The Kentucky Department of Education (KDE) is seeking public comment through July 30 on its request to the U.S. Department of Education (USED) to extend its waiver on the number of students who can be tested using an alternate assessment on the annual statewide Kentucky Performance Rating for Educational Progress (K-PREP) tests.
The Elementary and Secondary Education Act of 1965 (ESEA) and its subsequent amendments states that students with the most significant cognitive disabilities are required to participate in statewide testing through the use of alternate assessments aligned with alternate academic achievement standards.
The federal law requires that no more than 1% of the total number of students participating in a statewide assessment such as K-PREP may take the alternate assessment in each subject area tested.
Data most recently received from the 2018-2019 school year shows that slightly more than 1% of Kentucky’s students took alternate assessments.
If a state believes that it will exceed the 1% cap, the state may request that the secretary of education waive the cap for the relevant subject for one year. The KDE plans to submit a waiver request to the USED in the areas of reading, mathematics, writing, science and social studies.
In order to receive the waiver, KDE must collect data on the characteristics of students participating in the alternate assessment to determine whether students who do not have significant cognitive disabilities are participating.
Send written comments on the proposed waiver to Sylvia Starkey, Director, Division of IDEA Monitoring and Results, Office of Special Education and Early Learning, Kentucky Department of Education, 300 Sower Blvd., Fifth Floor, Sower Building, Frankfort, KY 40601. Comments also may be submitted by email to Sylvia.Starkey@education.ky.gov, by telephone at (502) 564-4970, or by fax at (502) 564-4124.
Richmond student wins National History Day contest
Richmond sixth-grader Samuel Leigers recently won the Documentary Division of the statewide 2019 National History Day Contest.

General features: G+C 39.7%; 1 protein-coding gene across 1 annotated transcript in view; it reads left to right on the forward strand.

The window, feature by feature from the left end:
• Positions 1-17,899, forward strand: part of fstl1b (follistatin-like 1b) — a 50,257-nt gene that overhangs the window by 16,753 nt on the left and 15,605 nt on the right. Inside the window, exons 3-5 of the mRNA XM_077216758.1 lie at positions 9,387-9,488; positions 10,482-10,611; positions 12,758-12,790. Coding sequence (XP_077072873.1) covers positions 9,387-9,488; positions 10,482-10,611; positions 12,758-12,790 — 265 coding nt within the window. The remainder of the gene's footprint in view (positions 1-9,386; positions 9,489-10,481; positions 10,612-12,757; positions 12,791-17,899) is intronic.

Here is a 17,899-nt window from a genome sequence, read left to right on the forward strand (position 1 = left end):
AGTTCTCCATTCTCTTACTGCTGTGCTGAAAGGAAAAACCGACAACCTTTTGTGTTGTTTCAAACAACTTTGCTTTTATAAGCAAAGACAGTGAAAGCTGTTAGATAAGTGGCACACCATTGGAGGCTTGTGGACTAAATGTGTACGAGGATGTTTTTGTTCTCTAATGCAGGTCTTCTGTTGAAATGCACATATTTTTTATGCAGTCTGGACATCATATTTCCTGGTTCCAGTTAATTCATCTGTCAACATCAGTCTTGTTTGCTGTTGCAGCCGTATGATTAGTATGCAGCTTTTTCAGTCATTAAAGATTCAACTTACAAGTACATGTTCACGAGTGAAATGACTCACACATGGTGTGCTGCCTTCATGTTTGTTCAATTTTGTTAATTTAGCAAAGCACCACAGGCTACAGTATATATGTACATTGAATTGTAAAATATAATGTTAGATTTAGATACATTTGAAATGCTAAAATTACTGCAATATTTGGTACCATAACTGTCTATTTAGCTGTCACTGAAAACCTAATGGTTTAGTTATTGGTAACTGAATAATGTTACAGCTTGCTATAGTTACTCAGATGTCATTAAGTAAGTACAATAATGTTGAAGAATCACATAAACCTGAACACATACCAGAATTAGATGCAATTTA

The theme for this year's annual contest was "Triumph and Tragedy" and was held at the University of Kentucky. Leigers conducted research for his documentary titled “Remembering the U.S.S. Indianapolis.”
“My goal is for more people to learn about the U.S.S. Indianapolis and the sacrifices made during World War II," Leigers said.
For his work, Leiger received the Outstanding Military or Veterans Affair History Award sponsored by the Frankfort Elks Lodge in the National History Day Kentucky State Contest. He went on to the national competition held at College Park, Maryland in June.
Leigers has been invited to speak and present his documentary at the 74th U.S.S. Indianapolis Survivors Reunion.
Berea college student travels for college
Berea native Elliot Sandberg spent his summer abroad, along with more than 700 other students from Belmont University, to earn college credit.
Sandberg spent time in Belmont's North Ireland program for college credit this summer in one of 45 faculty-led Maymester and Summer Study Abroad programs. The programs, which can last anywhere from a week to a month, are led and designed by Belmont faculty to explore one or two certain areas of study, while giving students the opportunity to travel to and discover a new place.
Belmont University Director of Study Abroad Thandi Dinani said Belmont's culturally enriching study abroad programs enhance a student's academic experience.
"Classrooms come to life as faculty take students to visit places where history took place," she said. "Whether visiting Nelson Mandela's prison cell in South Africa, walking streets where Jesus walked in Israel or studying chemistry while taking a cooking class in Italy, students see how countries, concepts and cultures have shaped history and impact their world."
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